The medicines discussed in this article effectively treat many shoulder problems. For greater success, readers should refer to articles on this site, such as “Effective Homeopathic Treatment of Sprains and Strains,” and other sources. When shoulder pain and dysfunction persist, it may be an indication that a more serious health issue exists. A health care professional should be consulted so that co-existing health problems are addressed and supportive therapies implemented.


Resolving Knee Conditions with Homeopathic Remedies

June 1, 2009 by Melissa  
Filed under Surgery & Injuries

Dr. Thaddeus Jacobs

Homeopathic remedies pose a significant advantage over most over-the-counter and prescription medications in the treatment of knee injuries and pain. The knee is notorious in its ability to heal at a drawn-out pace. Steroid injections and non-steroidal anti-inflammatory drugs, while potent in suppressing inflammation and pain, are known to greatly hinder cartilage and joint connective tissue repair. These drugs ultimately cause weakening of the joints and a higher likelihood of subsequent injury and arthritic changes. Armed with that information, sufferers should consider therapies that support a return of structural integrity as well as pain-free function. Homeopathy can be the ticket to fast-track recovery.

Because the knee joint is “boney” (i.e. not covered by thick muscle) and endures tremendous repetitive weight-bearing forces, it is particularly prone to trauma and injury. In particular, its hinge design is not conducive to twisting motions, and excessive torsion readily causes injury to ligaments and the boney cartilage surfaces. Structures often afflicted by damage and inflammation include the patella tendon (Jumper’s knee), bursae, collateral and capsule ligaments, femoral and meniscus cartilage, and the periostium bone sheath – from direct blows to the bones.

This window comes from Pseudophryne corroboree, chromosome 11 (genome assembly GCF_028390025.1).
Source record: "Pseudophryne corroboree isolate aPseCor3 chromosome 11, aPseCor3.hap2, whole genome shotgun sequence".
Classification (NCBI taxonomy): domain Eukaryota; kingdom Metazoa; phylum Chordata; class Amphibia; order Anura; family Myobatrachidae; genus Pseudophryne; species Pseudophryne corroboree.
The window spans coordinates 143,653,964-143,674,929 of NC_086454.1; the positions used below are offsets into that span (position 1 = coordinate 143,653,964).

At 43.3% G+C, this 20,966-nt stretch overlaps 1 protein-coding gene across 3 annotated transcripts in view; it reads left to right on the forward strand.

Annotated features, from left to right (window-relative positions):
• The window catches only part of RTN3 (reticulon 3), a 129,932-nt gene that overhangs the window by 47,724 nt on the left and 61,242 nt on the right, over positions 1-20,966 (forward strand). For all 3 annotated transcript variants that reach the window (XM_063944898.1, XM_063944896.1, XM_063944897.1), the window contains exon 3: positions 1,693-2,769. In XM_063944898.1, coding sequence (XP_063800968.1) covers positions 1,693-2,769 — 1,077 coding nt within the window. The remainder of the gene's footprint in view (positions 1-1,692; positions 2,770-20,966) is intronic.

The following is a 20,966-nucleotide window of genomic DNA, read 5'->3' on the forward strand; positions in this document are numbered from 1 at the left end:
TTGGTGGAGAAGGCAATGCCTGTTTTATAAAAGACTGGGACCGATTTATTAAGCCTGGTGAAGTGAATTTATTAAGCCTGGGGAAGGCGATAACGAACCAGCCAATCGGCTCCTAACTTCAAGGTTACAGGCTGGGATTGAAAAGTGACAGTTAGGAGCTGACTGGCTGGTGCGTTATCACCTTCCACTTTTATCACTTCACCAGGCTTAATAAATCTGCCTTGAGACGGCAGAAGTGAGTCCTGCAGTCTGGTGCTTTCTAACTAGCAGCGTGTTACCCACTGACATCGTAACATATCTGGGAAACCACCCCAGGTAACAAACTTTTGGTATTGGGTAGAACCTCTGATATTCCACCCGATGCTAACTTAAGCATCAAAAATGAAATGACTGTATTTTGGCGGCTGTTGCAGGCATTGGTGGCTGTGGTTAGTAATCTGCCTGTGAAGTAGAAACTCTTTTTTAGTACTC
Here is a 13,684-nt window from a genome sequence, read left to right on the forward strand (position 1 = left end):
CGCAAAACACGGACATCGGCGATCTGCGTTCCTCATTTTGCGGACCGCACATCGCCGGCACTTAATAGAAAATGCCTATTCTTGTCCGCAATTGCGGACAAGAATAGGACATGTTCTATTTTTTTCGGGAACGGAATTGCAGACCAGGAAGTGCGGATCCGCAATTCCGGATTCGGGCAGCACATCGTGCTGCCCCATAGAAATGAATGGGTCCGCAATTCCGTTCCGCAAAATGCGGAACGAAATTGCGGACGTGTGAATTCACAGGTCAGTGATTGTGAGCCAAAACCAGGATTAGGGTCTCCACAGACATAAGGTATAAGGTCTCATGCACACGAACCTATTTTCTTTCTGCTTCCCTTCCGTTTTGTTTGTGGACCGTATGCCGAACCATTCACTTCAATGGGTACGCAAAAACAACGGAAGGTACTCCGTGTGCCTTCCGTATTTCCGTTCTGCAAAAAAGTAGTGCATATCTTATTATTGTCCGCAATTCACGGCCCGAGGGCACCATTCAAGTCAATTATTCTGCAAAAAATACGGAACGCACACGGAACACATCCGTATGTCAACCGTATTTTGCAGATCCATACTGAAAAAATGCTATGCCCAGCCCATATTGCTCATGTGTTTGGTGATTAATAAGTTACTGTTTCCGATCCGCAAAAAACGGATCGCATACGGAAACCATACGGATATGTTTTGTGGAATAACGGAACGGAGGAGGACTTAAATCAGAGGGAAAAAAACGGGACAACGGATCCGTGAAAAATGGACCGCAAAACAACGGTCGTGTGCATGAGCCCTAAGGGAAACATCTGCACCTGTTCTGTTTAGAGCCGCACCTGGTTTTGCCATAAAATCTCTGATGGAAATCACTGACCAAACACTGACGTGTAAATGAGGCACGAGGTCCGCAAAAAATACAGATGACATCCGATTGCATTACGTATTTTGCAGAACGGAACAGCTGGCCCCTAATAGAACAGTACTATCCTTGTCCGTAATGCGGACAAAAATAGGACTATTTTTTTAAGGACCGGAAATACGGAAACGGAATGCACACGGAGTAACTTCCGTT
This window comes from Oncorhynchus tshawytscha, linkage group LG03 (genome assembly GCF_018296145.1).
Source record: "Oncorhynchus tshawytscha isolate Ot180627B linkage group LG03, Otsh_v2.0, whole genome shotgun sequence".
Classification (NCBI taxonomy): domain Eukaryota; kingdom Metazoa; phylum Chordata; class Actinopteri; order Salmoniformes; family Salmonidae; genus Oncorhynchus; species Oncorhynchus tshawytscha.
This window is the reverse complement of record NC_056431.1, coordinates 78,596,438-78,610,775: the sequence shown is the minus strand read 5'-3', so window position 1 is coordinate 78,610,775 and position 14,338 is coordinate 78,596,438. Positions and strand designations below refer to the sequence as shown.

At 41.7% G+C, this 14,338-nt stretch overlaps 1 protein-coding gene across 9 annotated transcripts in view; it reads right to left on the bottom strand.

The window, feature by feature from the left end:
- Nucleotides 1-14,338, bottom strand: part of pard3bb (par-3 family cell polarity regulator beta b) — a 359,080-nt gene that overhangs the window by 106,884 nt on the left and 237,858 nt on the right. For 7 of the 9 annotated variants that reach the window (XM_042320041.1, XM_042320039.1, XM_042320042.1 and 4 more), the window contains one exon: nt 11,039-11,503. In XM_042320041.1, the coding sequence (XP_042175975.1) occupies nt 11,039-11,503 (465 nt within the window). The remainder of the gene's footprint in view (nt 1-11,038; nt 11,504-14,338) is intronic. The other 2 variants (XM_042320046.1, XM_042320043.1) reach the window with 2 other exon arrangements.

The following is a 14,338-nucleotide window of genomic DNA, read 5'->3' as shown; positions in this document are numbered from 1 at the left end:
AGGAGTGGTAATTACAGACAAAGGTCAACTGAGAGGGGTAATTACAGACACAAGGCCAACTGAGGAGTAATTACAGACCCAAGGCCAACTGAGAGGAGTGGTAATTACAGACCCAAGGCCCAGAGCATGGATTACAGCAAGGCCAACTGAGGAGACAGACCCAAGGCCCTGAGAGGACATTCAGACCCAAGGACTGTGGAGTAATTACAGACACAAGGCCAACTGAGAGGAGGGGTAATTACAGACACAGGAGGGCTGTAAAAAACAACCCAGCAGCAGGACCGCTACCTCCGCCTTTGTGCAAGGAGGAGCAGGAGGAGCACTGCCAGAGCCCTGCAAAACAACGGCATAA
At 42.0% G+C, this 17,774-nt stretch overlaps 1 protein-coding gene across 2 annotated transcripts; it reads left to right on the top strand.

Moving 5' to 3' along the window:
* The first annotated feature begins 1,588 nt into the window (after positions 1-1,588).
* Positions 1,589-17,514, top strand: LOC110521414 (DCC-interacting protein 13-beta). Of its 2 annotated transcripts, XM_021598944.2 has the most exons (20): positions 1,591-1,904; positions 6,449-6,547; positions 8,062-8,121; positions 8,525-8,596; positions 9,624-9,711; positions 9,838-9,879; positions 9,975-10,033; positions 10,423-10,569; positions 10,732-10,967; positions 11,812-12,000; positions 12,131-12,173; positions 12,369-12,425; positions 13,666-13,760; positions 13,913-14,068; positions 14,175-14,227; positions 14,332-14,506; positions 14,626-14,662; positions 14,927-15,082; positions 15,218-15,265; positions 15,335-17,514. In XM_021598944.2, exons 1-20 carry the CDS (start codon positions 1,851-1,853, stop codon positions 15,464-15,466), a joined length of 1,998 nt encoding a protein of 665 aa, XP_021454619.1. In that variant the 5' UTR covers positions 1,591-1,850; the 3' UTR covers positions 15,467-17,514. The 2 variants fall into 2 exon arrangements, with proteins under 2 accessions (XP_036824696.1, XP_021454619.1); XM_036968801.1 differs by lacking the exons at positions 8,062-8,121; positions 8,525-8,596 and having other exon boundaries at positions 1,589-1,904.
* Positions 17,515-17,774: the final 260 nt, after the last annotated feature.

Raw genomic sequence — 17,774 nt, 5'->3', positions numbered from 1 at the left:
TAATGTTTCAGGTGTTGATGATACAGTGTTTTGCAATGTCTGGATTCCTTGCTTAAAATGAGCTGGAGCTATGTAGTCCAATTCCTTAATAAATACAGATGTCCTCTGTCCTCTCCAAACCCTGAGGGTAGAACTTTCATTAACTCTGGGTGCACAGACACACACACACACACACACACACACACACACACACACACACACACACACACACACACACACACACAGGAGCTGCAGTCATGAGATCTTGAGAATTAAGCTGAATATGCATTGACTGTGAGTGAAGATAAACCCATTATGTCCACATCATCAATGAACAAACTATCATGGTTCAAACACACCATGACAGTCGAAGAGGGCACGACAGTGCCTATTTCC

People familiar with homeopathic healing will not be surprised to read that Arnica is the first remedy to give for any acute injury to the joints. Mild to moderate pain should respond well to Arnica. Severe pain or trauma –such as a torn meniscus or cruciate ligament- will be treated better with a higher potency. Rhus tox very often will be a good remedy to give a day or two after the trauma and initial treatment with Arnica. With improvement, Rhus can be given to ensure healing momentum is maintained within the joint. Apis is particularly indicated when there is a significant amount of swelling, as in bursitis.

Ruta graveolens is a classic ligament and tendon injury remedy either with or without bursitis. It is better with heat applications. Pain and stiffness follows exposure to cold. Rhus tox is also a good remedy for conditions that are worse with cold and ameliorated with heat, but is better indicated when the pain is present upon initial movement and gets progressively better as the joint continues to move and limber up. As a course of treatment, Ruta may be taken morning and night along with the tissue salts, Calc carb, Calc phos and Silicea. After a couple weeks, substitute Ruta in the above regimen. Two week later, discontinue the tissue salts and take single daily dose of Ruta for a week or two.